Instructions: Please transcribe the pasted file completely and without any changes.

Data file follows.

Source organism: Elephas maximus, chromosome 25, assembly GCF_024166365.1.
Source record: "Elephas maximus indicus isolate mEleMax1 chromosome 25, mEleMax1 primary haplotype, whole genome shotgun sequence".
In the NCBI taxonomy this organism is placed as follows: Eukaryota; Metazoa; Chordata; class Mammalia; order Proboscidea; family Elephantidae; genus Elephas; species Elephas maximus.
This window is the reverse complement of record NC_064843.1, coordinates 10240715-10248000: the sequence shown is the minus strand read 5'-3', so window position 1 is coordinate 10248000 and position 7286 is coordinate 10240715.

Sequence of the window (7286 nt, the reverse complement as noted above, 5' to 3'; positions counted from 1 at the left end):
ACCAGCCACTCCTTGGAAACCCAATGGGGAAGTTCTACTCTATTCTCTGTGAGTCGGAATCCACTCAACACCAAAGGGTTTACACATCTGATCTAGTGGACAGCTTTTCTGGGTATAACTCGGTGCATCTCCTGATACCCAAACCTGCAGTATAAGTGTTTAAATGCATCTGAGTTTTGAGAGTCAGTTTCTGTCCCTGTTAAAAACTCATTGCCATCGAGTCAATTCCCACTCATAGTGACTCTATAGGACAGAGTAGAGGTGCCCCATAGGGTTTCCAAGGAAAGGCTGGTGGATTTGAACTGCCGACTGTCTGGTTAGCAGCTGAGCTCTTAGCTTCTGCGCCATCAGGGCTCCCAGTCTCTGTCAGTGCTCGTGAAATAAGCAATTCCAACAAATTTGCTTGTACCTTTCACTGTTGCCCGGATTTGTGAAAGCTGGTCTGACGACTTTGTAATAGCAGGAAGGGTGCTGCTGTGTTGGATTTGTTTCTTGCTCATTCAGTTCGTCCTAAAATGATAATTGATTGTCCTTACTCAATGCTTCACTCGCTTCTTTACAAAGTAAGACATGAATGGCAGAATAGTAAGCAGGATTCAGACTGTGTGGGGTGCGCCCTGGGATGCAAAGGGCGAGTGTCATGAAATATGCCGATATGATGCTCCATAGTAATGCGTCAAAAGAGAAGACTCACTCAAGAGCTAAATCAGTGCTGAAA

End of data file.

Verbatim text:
Source organism: Elephas maximus, chromosome 25, assembly GCF_024166365.1.
Source record: "Elephas maximus indicus isolate mEleMax1 chromosome 25, mEleMax1 primary haplotype, whole genome shotgun sequence".
In the NCBI taxonomy this organism is placed as follows: Eukaryota; Metazoa; Chordata; class Mammalia; order Proboscidea; family Elephantidae; genus Elephas; species Elephas maximus.
This window is the reverse complement of record NC_064843.1, coordinates 10240715-10248000: the sequence shown is the minus strand read 5'-3', so window position 1 is coordinate 10248000 and position 7286 is coordinate 10240715.

Sequence of the window (7286 nt, the reverse complement as noted above, 5' to 3'; positions counted from 1 at the left end):
ACCAGCCACTCCTTGGAAACCCAATGGGGAAGTTCTACTCTATTCTCTGTGAGTCGGAATCCACTCAACACCAAAGGGTTTACACATCTGATCTAGTGGACAGCTTTTCTGGGTATAACTCGGTGCATCTCCTGATACCCAAACCTGCAGTATAAGTGTTTAAATGCATCTGAGTTTTGAGAGTCAGTTTCTGTCCCTGTTAAAAACTCATTGCCATCGAGTCAATTCCCACTCATAGTGACTCTATAGGACAGAGTAGAGGTGCCCCATAGGGTTTCCAAGGAAAGGCTGGTGGATTTGAACTGCCGACTGTCTGGTTAGCAGCTGAGCTCTTAGCTTCTGCGCCATCAGGGCTCCCAGTCTCTGTCAGTGCTCGTGAAATAAGCAATTCCAACAAATTTGCTTGTACCTTTCACTGTTGCCCGGATTTGTGAAAGCTGGTCTGACGACTTTGTAATAGCAGGAAGGGTGCTGCTGTGTTGGATTTGTTTCTTGCTCATTCAGTTCGTCCTAAAATGATAATTGATTGTCCTTACTCAATGCTTCACTCGCTTCTTTACAAAGTAAGACATGAATGGCAGAATAGTAAGCAGGATTCAGACTGTGTGGGGTGCGCCCTGGGATGCAAAGGGCGAGTGTCATGAAATATGCCGATATGATGCTCCATAGTAATGCGTCAAAAGAGAAGACTCACTCAAGAGCTAAATCAGTGCTGAAA